For the next five minutes, we discussed electronic medical records and the challenges of developing software to accurately reflect healthcare workflows. Had I not been wearing a hospital gown, I could have easily been in my office. Clearly, I wasn’t, but I appreciated being able to speak to the oncologist – a man who, I am sure, never had only one good grade on his report card – on a topic with which I possessed both confidence and experience.

Once we were seated in the consultation room, the oncologist placed a piece of paper on the table. It was a diagram of a woman’s reproductive system. He drew a big circle that overlapped the left ovary and abdomen.

The oncologist said, The mass is about the size of a cantaloupe…

I tried to bring forth a mental image of the Whole Foods’ produce department, but was stopped cold when the oncologist finished his thought.

Basically, it’s larger than a grapefruit, but smaller than a watermelon.

Oh. My. God.

The oncologist continued to speak, but I wasn’t listening. I was trying to resume a normal breathing pattern after being figuratively sucker-punched in my cantaloupe growing stomach.

There is a very strong possibility that this will all be OK, he said.

Wait….what? I was now back and breathing.

What followed was a conversation in which the oncologist explained that the giant size of the mass, coupled with my blood work, did not present a clear case for cancer.

Cancer tumors typically present as small and in more than one place, he explained. This is not the case in your situation.

We moved on to discuss surgery, because whatever fruit of indeterminant size was living in my stomach, it needed to come out.

The surgery would be scheduled in three weeks, mostly due to the realities of the calendar. It was mid-December and the oncologist would be on vacation shortly. He believed I was stable and was comfortable with me waiting a few weeks to have the surgery. I agreed and was relieved to have a little time to mentally prepare.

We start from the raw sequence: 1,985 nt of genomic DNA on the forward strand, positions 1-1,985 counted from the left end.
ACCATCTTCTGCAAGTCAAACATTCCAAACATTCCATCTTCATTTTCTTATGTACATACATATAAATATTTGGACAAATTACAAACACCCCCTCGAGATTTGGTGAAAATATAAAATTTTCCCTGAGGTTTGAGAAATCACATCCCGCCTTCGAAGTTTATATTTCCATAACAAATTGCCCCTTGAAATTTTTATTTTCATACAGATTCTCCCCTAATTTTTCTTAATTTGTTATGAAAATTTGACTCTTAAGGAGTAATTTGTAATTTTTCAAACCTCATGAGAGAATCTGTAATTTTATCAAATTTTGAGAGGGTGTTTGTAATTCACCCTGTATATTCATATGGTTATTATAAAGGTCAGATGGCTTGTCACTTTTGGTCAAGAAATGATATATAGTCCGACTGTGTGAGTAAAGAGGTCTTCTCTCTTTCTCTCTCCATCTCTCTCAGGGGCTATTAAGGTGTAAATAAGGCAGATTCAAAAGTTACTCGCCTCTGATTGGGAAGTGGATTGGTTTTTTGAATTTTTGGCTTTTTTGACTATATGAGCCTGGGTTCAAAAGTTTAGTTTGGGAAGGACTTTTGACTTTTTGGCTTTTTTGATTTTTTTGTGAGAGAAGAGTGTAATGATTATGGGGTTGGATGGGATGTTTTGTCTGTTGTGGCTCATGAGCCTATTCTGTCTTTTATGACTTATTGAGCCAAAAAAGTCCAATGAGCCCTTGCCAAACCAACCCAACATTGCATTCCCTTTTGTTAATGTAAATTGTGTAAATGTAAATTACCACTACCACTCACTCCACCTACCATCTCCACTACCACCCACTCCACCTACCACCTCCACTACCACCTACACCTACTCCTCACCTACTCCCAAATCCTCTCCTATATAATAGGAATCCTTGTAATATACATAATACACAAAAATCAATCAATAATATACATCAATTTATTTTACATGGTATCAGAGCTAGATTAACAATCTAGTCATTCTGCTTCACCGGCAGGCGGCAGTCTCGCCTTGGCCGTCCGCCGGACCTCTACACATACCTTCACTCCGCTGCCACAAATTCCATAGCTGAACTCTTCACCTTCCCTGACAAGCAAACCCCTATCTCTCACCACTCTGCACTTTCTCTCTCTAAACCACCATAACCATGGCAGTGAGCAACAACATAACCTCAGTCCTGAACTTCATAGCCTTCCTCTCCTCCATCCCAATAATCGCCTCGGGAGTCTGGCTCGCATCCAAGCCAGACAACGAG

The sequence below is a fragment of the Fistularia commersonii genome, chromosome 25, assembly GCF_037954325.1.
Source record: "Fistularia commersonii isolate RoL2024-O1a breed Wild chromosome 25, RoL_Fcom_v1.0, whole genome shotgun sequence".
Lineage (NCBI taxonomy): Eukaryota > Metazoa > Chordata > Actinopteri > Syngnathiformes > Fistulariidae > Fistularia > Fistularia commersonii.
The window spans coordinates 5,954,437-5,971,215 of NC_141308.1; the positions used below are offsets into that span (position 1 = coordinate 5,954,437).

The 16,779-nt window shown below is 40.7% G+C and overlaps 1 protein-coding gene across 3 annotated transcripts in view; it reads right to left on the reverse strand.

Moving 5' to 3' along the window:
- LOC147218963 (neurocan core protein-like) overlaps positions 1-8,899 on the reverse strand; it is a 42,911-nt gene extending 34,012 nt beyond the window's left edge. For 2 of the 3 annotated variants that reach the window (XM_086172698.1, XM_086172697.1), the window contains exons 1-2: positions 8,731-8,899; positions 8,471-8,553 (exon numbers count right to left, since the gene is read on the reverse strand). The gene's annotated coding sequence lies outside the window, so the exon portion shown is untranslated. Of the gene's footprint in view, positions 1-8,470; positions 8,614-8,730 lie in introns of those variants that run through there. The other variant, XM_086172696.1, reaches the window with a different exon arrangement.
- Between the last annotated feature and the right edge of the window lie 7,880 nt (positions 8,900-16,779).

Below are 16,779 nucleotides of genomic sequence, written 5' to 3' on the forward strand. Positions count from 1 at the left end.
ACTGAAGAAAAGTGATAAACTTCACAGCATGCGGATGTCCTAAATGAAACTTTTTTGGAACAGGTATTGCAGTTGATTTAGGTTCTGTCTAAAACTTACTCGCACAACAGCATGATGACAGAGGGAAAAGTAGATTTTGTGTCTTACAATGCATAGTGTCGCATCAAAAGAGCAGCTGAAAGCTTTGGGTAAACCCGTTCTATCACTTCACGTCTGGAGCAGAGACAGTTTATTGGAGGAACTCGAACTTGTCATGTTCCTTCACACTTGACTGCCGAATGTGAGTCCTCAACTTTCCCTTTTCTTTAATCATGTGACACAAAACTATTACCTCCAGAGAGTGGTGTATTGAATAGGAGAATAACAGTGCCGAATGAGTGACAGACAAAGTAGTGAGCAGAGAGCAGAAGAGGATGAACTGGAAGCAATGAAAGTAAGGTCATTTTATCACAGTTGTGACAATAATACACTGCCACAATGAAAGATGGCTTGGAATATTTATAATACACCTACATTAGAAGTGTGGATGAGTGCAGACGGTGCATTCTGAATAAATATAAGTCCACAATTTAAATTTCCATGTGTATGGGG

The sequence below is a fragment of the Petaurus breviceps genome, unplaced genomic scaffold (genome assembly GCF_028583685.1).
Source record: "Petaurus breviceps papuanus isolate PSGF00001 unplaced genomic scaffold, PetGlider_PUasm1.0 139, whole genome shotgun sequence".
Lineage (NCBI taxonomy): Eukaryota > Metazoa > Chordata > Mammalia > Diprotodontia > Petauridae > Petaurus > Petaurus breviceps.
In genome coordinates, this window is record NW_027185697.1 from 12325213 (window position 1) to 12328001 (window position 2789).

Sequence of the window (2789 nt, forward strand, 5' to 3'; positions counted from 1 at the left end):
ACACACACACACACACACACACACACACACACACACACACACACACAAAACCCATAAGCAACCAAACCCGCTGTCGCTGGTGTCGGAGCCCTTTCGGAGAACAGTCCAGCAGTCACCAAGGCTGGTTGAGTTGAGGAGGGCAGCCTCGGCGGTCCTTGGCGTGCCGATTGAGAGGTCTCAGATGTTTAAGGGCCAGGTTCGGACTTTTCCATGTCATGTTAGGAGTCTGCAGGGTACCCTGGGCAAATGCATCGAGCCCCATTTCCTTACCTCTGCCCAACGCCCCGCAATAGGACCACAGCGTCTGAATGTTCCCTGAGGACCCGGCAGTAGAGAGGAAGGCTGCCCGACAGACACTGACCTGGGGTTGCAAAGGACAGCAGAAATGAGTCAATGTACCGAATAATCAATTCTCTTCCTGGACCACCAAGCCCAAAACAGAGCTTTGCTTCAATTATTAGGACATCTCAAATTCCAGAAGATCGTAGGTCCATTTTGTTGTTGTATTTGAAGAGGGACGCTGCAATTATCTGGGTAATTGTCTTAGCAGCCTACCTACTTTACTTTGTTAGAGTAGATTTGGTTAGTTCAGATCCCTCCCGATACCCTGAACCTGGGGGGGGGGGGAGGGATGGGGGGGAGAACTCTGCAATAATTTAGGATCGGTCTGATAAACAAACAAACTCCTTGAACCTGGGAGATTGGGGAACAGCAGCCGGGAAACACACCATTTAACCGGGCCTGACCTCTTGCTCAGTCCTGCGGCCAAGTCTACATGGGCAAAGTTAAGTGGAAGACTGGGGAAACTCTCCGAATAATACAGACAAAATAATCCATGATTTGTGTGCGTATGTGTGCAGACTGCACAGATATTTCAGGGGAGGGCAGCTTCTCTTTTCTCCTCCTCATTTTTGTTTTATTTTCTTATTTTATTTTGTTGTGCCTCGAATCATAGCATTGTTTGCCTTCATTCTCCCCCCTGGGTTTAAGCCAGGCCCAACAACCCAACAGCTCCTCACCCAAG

As we exited the consultation room, the oncologist told me to rest, try to relax and he would see me soon. I thanked him and then reconvened with the nurse to review the next round of information needed to schedule my surgery.

As I walked out of the office, the anxiety I had awakened with several hours earlier was gone. I now had more information, but still no clear answers. The reality was that I would not receive a definitive diagnosis until after the surgery. So, I was at least three weeks from having clarity.

But the appointment did yield one very important development. For the past five days, the person I had been referring to as the oncologist, was now my oncologist. And although my oncologist offered the possibility that this all may be nothing – intuitively I knew this wasn’t the case. This was most definitely something.

But, I now had someone in a position to help me – someone I was able to find a way to connect and communicate with in a very difficult situation. This felt really good.

And at least for the next three weeks, I could walk while looking forward, knowing that I was safe from any more falling bricks.